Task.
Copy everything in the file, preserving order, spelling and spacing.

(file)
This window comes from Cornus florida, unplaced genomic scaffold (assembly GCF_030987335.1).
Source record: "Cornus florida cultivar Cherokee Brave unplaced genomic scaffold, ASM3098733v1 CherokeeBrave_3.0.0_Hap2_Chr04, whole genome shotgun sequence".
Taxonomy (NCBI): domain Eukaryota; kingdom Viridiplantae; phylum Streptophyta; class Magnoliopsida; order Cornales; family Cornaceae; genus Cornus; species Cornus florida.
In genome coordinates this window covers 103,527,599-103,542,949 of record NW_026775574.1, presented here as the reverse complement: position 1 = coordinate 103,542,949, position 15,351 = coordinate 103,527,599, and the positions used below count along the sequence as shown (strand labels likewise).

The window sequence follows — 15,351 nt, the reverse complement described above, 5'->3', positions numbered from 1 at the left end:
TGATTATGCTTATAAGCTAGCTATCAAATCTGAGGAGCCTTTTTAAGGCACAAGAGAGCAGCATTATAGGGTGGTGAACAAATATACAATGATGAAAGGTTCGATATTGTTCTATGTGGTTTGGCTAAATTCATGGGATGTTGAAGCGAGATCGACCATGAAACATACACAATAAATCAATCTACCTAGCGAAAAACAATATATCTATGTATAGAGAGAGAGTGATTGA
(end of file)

This window comes from Cornus florida, unplaced genomic scaffold (assembly GCF_030987335.1).
Source record: "Cornus florida cultivar Cherokee Brave unplaced genomic scaffold, ASM3098733v1 CherokeeBrave_3.0.0_Hap2_Chr04, whole genome shotgun sequence".
Taxonomy (NCBI): domain Eukaryota; kingdom Viridiplantae; phylum Streptophyta; class Magnoliopsida; order Cornales; family Cornaceae; genus Cornus; species Cornus florida.
In genome coordinates this window covers 103,527,599-103,542,949 of record NW_026775574.1, presented here as the reverse complement: position 1 = coordinate 103,542,949, position 15,351 = coordinate 103,527,599, and the positions used below count along the sequence as shown (strand labels likewise).

The window sequence follows — 15,351 nt, the reverse complement described above, 5'->3', positions numbered from 1 at the left end:
TGATTATGCTTATAAGCTAGCTATCAAATCTGAGGAGCCTTTTTAAGGCACAAGAGAGCAGCATTATAGGGTGGTGAACAAATATACAATGATGAAAGGTTCGATATTGTTCTATGTGGTTTGGCTAAATTCATGGGATGTTGAAGCGAGATCGACCATGAAACATACACAATAAATCAATCTACCTAGCGAAAAACAATATATCTATGTATAGAGAGAGAGTGATTGA